South Africa: Proposal to amend interest limitation rules

A proposal to amend the interest limitation rules

A proposal to amend the interest limitation rules

The “Taxation Laws Amendment Bill 2021” (released 11 November 2021) proposes to amend the interest limitation rules.

The proposal would impose new limits on tax-deductible interest (as currently subject to the rules of section 23M of the Income Tax Act No 58 of 1962). The proposed effective date is linked to the date when the corporate income tax rate is reduced to 27% (from 28%).

Summary

Section 23M currently places a restriction on the deductibility of interest payable to a creditor that is in a “controlling relationship” with the debtor, when that creditor is not subject to tax in South Africa with respect to such interest or when the creditor, not subject to tax, sources the funding from a person that is in a controlling relationship with the debtor. Typically, this would be a situation when an income tax treaty of agreement between South Africa and the country of residence of the foreign creditor reduces any withholding tax to zero.

In general, section 23M limits the amount of interest that can be deducted to the sum of:

  • Interest received by or accrued to the debtor plus a formula-driven percentage of “adjusted taxable income”

minus

  • Interest incurred by the debtor in respect of debts, other than debts subject to section 23M, which has not been disallowed under the provisions of section 23N (section 23N limits the deductibility of interest incurred on loans used to fund “reorganization” or “acquisition” transactions)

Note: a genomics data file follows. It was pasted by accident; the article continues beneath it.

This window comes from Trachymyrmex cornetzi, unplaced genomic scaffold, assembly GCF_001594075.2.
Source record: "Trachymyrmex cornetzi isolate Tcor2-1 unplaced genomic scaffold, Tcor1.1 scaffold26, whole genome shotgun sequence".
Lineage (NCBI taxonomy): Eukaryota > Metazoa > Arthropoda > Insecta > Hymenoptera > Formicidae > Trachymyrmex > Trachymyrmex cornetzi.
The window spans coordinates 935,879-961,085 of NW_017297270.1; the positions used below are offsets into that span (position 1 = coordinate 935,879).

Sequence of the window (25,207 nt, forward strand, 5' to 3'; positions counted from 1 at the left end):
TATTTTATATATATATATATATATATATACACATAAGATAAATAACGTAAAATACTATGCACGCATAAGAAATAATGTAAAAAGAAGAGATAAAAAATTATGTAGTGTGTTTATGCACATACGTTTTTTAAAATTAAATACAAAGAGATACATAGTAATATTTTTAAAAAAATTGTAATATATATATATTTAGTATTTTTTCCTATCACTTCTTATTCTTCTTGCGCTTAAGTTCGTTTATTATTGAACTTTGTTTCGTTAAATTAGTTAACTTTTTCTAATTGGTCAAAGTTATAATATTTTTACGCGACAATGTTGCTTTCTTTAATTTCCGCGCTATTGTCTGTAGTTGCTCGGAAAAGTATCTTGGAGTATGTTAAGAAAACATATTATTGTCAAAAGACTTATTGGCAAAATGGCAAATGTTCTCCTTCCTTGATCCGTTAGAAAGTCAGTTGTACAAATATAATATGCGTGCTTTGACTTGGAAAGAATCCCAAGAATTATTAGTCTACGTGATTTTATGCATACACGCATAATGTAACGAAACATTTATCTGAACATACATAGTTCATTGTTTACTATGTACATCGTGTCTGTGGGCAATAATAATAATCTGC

An interest deduction that is disallowed in a particular year of assessment can be carried forward indefinitely and reconsidered for deductibility in subsequent years. 

Proposed changes

The following changes to section 23M are proposed.

  • Extension of “controlling relationship” definition: The current definition of “controlling relationship” envisages a person that directly or indirectly holds at least 50% of the equity shares or voting rights in a company, being the debtor. This definition would be expanded to include arrangements in terms of which a person, whether alone or together with a connected person, holds at least 50% of the equity shares, voting rights or participation rights in a company. In addition, the “controlling relationship” definition would include connected persons in relation to a creditor when that connected person holds at least 50% of the equity shares, voting rights or participation rights in a company.
  • “Interest” broadly defined: The definition of interest for purposes of section 23M would be expanded to include:
    • Amounts incurred or accruing under interest rate-swap agreements (as defined in section 24K)
    • The finance cost element recognised for purposes of IFRS 16 in respect of finance leases
    • Taxable foreign exchange gains or losses that arise in respect of such debt
    • Amounts treated as interest under the Sharia-compliant financing arrangements

A dividend in specie (pursuant to the hybrid-equity rules) would not be considered interest for purposes of section 23M.